Divison Command in the AEF in World War I
During World War I, the United States committed 29 divisions to action in France. While the maximum number of days an American division spent at the front was 220, by the 1st Division – “The Big Red One” – and the minimum was 18, by the 80th, on average an American division spent 77.03 days at the front.
Time at the front was hard, not only on the troops. America fielded very large divisions, 28,000 men, more than twice the size of anyone else’s . And no one in the U.S. Army, not even AEF commander John J. Pershing himself, had ever commanded so many men. As a result, turnover in division command was rather frequent. The shortest tenure in command was the two days Brig. Gen. Douglas MacArthur was acting commander of the 42nd Division, right at the end of the war, while the longest was the 263 days in command of the 27th Division by the New York National Guard’s Maj. Gen. John F. Ryan – save for MacArthur the youngest divisions commander in the army.
|Division Command Turnover|
There were a number of reasons why a division commander’s tenure might be short. Because the Army lacked commanders experienced with large formations, success in command often resulted in promotion. Robert Lee Bullard, for example, a regimental commander when the U.S. entered the war in April of 1917, went to France with Perhsing in mid-1917 to become commander of the A.E.F.’s extensive system of schools. In December he was promoted to major general and given the 1st Division in December 1917, which he commanded during its successful operation at Cantigny on May 28, 1918. He was them given command of the II Corps (with a staff so green he said the only thing newer than they was “what the stork brings"), and ended the war in November commanding the Second Army.
Of course, some commanders were found wanting, but that’s not discussed in polite circles.
Some Improbable Wars
Mentions of the Franco-Prussian or the Russo-Japanese or the Spanish-American Wars promptly bring to mind clashes of imperial ambition, territorial disputes, or deep historical animosities. All certainly at least serve to make the resulting hostilities at least logical. But there have been some other wars, less well known, and less logical.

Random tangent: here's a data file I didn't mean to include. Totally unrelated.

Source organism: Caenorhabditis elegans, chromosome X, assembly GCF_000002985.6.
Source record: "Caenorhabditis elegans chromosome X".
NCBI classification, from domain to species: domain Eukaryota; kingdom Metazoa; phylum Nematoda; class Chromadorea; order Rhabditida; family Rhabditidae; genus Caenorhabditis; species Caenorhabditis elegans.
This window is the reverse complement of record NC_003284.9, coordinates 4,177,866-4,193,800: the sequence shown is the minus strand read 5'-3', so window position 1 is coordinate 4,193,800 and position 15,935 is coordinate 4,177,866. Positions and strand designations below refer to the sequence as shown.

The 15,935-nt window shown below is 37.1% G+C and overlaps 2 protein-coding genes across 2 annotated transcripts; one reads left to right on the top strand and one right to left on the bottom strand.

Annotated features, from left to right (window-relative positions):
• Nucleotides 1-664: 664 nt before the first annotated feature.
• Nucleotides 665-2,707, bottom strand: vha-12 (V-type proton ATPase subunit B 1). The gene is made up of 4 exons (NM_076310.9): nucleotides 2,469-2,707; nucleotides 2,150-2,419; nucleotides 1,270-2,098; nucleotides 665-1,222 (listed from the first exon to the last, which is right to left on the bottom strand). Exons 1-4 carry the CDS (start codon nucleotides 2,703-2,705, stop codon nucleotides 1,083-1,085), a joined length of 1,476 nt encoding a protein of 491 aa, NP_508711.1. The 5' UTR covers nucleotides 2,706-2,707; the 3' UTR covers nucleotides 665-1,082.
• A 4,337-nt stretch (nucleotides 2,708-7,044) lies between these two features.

Forthwith a sampling of some improbable wars.
- Bavarian-Greek War (1862)
In 1832, Prince Otto of Bavaria, a younger son of King Ludwig I, was proclaimed King of Greece, largely as a result of British and Russian pressure. In 1832 the Greeks threw him out, leading to a short civil war, to which Bavaria committed troops in support of its favorite son, who lost anyway.
- Russo-Spanish War (1799-1801)
Shortly after Napoleon ousted the Knights of Malta from Malta, their Grand Master died. Some of the knights, having sought refuge in Russia, elected Tsar Paul to the high honor, while others, having found refuge in Spain, elected one of their brethren. This worthy was promptly recognized by Spain, whereupon Tsar Paul – generally believed to have been mad – declared war. No one seems to have been killed in this conflict, which ended with Paul’s own demise, when he was murdered, probably at the orders of his son, Alexander I. This incident is sometimes known as the “War of the Maltese Succession,” which is even funnier than the “Russo-Spanish War,” when one considers that neither side actually owned Malta.
- German-Murcian War (1872)